Terminating pregnancies has moved from surgical procedures in brick-and-mortar buildings to college and high school bathrooms where women take pills to perform their own abortions.

“Ninety percent of abortions are chemical and it’s not safe,” she cautioned. “The current president removed restrictions on these pills. It’s great revenue for the drug companies but what they don’t tell you is that these pills are 70 percent more dangerous and are designed for pregnancies 10 weeks and earlier.”

Quinn told the audience the tide is turning in favor of the pro-life cause. Research on the 18- to 34-year-old demographic indicates 75 percent opposes late-term abortion and one in four wants no abortion at all.

“There are hundreds of thousands of young people defending preborn lives and you are not alone,” the speaker encouraged. “You are needed. Make sure people know the pro-life movement is not stopping. We need those pro-life groups now more than ever.”

Support in the form of scholarships, job opportunities, and maternity housing exists for women facing an unplanned pregnancy.

“But people do not know about these resources that are free, life giving, and life protecting,” Quinn continued, noting that one in four women will attend a church service as they contemplate abortion.

“That is why we need to have our resources displayed openly, widely, and talked about all the time,” she added. “We must embrace these young women who are fearful and don’t know where to turn.”

Manning one of several booths showcasing pro-life ministries, Tova Anderson, volunteer coordinator for Gabriel Project, said the need to help women dealing with an unplanned pregnancy is greater in a post-Roe world. A parish-based ministry managed by Catholic Charities Fort Worth, Gabriel Project pairs pregnant women in crisis with a mentor who offers encouragement, friendship, and support. Supplying new parents with material and financial resources is handled by Catholic Charities caseworkers.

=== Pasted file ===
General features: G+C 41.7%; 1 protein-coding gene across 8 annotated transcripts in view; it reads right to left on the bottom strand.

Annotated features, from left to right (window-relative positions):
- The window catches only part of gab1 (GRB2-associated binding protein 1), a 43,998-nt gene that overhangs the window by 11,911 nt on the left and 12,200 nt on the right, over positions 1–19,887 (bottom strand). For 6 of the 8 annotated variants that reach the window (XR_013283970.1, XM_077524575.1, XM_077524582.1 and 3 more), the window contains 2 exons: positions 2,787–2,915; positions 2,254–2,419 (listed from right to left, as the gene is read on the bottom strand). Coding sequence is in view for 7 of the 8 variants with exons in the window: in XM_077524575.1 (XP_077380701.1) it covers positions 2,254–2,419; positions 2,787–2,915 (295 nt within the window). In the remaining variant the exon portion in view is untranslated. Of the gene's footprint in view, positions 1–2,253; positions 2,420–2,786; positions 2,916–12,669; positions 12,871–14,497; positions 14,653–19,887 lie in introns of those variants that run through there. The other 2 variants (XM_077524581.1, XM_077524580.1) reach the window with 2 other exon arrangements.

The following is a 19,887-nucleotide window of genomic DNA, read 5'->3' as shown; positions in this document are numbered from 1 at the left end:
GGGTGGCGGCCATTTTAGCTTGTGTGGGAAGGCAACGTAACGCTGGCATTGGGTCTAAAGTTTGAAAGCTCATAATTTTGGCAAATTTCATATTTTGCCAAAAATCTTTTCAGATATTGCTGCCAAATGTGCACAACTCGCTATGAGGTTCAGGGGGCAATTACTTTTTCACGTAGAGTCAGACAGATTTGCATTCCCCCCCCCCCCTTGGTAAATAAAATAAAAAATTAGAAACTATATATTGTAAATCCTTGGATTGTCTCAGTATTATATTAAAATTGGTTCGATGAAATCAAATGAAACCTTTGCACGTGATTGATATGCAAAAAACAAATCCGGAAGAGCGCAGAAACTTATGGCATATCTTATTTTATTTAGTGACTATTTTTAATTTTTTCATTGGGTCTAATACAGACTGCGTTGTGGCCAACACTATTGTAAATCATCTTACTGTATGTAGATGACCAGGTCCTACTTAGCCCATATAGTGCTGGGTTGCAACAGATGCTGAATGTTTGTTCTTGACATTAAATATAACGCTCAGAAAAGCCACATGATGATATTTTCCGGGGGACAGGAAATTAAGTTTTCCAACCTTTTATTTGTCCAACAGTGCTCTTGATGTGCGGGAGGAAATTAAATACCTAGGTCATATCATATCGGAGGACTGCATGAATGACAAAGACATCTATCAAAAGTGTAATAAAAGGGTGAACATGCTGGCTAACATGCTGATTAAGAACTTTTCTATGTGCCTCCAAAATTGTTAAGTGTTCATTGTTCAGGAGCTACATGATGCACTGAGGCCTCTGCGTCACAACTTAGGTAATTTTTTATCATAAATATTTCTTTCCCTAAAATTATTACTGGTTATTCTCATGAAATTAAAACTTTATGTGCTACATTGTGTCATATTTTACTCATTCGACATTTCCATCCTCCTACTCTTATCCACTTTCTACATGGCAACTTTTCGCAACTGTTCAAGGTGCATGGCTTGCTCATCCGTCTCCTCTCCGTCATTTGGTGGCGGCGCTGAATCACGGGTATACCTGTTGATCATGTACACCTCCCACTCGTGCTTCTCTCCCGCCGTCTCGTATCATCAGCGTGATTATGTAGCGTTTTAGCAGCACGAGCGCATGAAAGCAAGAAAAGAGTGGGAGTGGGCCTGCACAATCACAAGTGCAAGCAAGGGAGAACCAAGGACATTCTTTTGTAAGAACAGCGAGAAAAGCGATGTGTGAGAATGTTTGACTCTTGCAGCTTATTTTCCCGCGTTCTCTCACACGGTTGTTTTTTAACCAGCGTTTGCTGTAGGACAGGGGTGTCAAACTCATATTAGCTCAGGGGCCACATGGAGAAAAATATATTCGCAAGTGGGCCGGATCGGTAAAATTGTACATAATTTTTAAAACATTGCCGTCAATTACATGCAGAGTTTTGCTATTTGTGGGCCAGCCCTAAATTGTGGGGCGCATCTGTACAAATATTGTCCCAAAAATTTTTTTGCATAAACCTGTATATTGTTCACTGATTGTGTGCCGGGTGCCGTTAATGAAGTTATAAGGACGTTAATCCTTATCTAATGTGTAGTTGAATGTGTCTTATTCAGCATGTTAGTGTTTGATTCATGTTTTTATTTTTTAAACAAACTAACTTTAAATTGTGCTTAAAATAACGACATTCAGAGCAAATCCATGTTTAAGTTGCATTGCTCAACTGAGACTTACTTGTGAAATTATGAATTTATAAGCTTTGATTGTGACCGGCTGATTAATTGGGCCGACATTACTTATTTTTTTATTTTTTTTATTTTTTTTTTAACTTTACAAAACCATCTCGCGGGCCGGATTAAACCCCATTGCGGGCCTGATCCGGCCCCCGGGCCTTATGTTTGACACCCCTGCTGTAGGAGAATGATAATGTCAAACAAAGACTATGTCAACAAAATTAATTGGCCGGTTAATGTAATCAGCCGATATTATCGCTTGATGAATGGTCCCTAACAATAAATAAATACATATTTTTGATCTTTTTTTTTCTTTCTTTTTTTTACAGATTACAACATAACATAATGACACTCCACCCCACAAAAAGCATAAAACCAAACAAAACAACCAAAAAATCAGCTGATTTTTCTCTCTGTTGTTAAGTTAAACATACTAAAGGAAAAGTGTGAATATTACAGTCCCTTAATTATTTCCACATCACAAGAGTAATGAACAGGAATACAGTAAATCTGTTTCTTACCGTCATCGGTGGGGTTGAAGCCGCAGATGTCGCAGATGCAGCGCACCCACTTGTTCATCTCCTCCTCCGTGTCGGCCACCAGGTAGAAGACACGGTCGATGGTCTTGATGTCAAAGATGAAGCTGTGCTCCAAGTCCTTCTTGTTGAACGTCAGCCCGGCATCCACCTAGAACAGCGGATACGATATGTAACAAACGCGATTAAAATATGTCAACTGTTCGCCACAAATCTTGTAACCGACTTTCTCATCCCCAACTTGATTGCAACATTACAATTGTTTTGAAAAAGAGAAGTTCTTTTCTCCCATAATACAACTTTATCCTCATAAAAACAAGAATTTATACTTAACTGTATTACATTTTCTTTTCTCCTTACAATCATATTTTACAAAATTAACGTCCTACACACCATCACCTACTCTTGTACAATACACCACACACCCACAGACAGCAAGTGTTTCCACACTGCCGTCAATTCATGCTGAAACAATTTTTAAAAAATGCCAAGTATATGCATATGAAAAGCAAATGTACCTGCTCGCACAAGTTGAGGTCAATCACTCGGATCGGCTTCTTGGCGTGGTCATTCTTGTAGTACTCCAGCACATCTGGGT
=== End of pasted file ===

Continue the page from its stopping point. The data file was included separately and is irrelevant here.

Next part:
Young worshippers pray during the Respect Life Mass on January 22, 2023 at Nolan Catholic High School. (NTC/Juan Guajardo)

“Moms are coming in looking for help, and we need more volunteers,” explained Anderson, adding that even school-age children can organize a donation drive or write encouraging cards to an expectant mom. “We’re here sharing information about resources and volunteer opportunities, especially for young people.”

Newly energized students from Cristo Rey High School hope to start a pro-life group on campus after hearing about the ways they can support pregnant moms.

“I didn’t really have an opinion about abortion but coming here today changed my perspective,” said Miley Munoz, 14, a freshman and St. Bartholomew parishioner. “Knowing there are resources to help a pregnant teenager who doesn’t have any money is something I like.”

Aidan Strab said attending the rally reaffirmed his faith.

“I’m surrounded by negative influences at my school. If someone asks me a question about abortion I can answer them,” added the Timbercreek High School senior. “Coming to events like this helps me explain our values to other people and spread the Gospel of Jesus.”

Pro-life, abortion, Gabriel Project, Diocese of Fort Worth, Roe, trending-english